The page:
LOCATION

Sark

Sark from above

One of the smaller islands within the Bailiwick of Guernsey, Sark totals two square miles and has a population of around 600. Although everyone speaks English, it has its own language, Sercquiais, which is descended from Norman.

Sark is nine miles from Guernsey and almost — but not quite — attached to the neighbouring island of Brecqhou.

Remus Carey knows Sark well as it is surrounded by fertile fishing grounds that are also good for lobster, and the fact that his boat, the Huffin’ Puffin was found close to the island after Remus disappeared is the only clue that his son, Ollie, has to go on when he is trying to find out what happened to him.

The island is split into two parts. The smaller part is consistently called Little Sark, but various maps call the larger part Big Sark, Greater Sark or Great Sark. The official States map produced by the government of Guernsey, simply labels the larger part as Sark. The two parts are joined by La Coupee (see below), a narrow path around 350ft high, with steep sides that lead down to one of the best beaches on the island.

La Coupee, Sark

There are no cars on the island, so transport is mainly bike, foot or horse, although some residents run tractors. There is optional tractor transport up from the harbour, and the island ambulance is towed by a tractor. This proved an issue for Charlie Dubois when sent to the island in book 1, Dead in the Water, and in need of a quick route back:

He was running along Sark’s only real street. On an island without any cars, it was that or a bike or a horse, and he didn’t have time to scout round for either. Neither was he sure when the next scheduled boat would be leaving. If it came to it, he’d assured Renouf, he’d bribe a trawler to offload some pots and find him some space on its deck.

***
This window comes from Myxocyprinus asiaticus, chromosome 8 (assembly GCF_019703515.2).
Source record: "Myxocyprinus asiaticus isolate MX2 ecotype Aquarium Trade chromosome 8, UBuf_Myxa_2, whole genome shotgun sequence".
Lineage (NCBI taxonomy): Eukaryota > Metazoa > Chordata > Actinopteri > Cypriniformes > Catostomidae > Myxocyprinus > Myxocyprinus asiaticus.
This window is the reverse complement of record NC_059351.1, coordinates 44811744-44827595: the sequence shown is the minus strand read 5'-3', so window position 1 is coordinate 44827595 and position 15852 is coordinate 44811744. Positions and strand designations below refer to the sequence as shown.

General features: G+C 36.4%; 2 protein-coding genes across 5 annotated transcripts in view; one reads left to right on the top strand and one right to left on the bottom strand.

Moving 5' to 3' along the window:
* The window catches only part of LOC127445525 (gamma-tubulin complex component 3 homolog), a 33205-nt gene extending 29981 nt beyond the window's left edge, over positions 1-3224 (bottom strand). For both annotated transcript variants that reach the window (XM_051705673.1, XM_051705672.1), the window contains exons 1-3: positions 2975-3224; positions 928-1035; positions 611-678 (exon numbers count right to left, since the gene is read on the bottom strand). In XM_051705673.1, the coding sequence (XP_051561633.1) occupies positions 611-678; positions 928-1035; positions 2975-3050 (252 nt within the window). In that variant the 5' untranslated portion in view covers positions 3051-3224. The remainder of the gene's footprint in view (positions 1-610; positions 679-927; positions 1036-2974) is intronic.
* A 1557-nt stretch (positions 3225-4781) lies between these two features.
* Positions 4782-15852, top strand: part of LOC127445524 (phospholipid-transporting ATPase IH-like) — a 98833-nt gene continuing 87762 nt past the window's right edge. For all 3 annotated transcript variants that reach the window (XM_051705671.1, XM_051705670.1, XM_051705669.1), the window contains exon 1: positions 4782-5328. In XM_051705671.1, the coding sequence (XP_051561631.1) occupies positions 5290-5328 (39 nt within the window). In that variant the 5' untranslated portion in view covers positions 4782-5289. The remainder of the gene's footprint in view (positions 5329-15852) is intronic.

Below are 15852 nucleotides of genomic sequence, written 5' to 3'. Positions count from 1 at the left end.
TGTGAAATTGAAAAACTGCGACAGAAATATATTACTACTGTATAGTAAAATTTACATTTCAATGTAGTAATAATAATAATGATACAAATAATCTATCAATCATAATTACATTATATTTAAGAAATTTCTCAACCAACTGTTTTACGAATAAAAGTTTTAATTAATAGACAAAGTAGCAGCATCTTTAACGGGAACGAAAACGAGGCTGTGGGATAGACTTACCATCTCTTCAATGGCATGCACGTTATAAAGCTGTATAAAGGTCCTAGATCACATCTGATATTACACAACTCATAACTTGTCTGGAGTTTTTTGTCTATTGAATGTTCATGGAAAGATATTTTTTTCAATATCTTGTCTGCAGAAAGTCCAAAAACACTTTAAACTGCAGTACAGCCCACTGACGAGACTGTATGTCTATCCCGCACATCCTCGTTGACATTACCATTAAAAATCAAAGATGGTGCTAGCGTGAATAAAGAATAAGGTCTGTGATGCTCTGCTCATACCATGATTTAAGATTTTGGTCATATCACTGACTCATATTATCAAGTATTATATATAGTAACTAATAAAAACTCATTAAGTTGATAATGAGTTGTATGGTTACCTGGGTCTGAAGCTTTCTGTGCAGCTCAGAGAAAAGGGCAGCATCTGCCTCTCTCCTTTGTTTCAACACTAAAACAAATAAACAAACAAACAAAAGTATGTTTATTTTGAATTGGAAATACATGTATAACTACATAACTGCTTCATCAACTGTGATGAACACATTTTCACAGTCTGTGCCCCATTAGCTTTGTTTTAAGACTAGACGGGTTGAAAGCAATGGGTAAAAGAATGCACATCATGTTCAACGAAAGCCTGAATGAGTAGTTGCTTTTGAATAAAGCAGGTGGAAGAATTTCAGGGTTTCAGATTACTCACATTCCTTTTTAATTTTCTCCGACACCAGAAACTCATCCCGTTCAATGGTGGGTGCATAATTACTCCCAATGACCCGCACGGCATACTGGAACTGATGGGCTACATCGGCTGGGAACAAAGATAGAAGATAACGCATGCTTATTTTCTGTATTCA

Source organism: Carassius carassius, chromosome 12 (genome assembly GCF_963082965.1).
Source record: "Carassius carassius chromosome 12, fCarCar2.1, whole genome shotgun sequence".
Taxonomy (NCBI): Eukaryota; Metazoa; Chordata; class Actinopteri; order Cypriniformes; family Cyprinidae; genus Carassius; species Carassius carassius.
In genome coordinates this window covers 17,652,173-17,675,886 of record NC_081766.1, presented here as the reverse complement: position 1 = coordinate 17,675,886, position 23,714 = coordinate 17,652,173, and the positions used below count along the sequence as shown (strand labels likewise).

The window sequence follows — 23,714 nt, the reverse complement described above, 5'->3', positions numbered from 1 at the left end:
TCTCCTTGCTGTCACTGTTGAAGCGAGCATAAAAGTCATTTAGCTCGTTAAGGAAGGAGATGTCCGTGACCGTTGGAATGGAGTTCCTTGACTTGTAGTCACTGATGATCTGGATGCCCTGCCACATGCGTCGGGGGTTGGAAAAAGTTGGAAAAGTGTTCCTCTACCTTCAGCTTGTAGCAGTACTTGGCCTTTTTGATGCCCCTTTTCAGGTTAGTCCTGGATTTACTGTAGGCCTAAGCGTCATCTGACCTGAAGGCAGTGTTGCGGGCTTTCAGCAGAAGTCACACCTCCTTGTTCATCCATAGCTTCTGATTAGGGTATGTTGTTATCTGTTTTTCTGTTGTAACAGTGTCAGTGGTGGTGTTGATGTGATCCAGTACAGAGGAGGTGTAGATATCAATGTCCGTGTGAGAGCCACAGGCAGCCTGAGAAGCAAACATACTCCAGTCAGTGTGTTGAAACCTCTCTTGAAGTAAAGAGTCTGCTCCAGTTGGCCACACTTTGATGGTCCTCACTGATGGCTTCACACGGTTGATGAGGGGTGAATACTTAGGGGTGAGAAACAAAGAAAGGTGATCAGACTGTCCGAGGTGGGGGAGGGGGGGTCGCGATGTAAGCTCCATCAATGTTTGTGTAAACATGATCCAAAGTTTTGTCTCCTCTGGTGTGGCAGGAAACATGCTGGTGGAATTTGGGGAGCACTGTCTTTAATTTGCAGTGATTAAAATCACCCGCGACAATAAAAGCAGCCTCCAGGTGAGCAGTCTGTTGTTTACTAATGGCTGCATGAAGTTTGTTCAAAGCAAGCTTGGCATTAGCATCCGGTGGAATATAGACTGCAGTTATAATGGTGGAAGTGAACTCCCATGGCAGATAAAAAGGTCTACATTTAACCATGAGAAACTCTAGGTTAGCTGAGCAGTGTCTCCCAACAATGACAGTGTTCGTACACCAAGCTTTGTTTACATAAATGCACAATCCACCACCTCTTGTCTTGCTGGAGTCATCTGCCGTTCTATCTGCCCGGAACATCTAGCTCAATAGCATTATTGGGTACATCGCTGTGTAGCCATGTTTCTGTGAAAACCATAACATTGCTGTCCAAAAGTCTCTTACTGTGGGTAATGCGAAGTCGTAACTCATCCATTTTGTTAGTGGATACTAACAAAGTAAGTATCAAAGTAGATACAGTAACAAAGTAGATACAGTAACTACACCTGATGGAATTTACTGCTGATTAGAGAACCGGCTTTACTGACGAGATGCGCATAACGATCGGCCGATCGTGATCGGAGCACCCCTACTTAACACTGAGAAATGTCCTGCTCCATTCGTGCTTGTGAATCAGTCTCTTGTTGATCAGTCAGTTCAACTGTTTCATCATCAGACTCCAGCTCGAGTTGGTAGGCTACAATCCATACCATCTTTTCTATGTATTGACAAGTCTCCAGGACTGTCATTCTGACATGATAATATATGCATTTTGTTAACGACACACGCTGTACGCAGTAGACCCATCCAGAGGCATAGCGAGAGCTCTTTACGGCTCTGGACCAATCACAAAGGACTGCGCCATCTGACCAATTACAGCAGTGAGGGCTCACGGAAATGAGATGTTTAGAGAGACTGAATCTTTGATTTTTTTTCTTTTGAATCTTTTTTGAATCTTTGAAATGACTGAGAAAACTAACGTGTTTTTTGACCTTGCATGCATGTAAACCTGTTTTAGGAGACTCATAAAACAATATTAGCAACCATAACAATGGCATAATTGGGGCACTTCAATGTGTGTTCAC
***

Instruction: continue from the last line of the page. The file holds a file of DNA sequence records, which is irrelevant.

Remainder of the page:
In his book, The Silent War, Frank Falla describes how the matter of vehicles on Sarks roads was a sensitive matter even during the German occupation. He writes,

…the censor’s blue pencil descended thick and heavy on a story I wrote in The Star about Sark. When I first heard the facts I phones Goettmann, told him what I knew and asked if I could go ahead. Back came the answer, ‘Certainly’. The paper’s final page proof carried the story but when it was finally submitted to Goettmann and ready for printing, the sark article — lock, stock and barrel — was deleted.

The whole undertone of the article may have caused the trouble; or the headlines, ‘Motor Cycles, Cars and a Lorry on Sark Roadways — Peace of Small Island Shattered’ may have been too forthright. We printed about a hundred copies of the paper before receiving the deletion, so some people may still have copies of the banned article, with emphasis on the fact that Sark’s ban on all cars had been rudely broken.

The ban on cars is maintained to this day and not even visits from the Queen, Prince Philip or the Home Secretary would move Sark people to think of lifting the ban. When the high and mighty go to Sark they travel like other people (and they themselves would not have it otherwise) by horse-drawn carriage.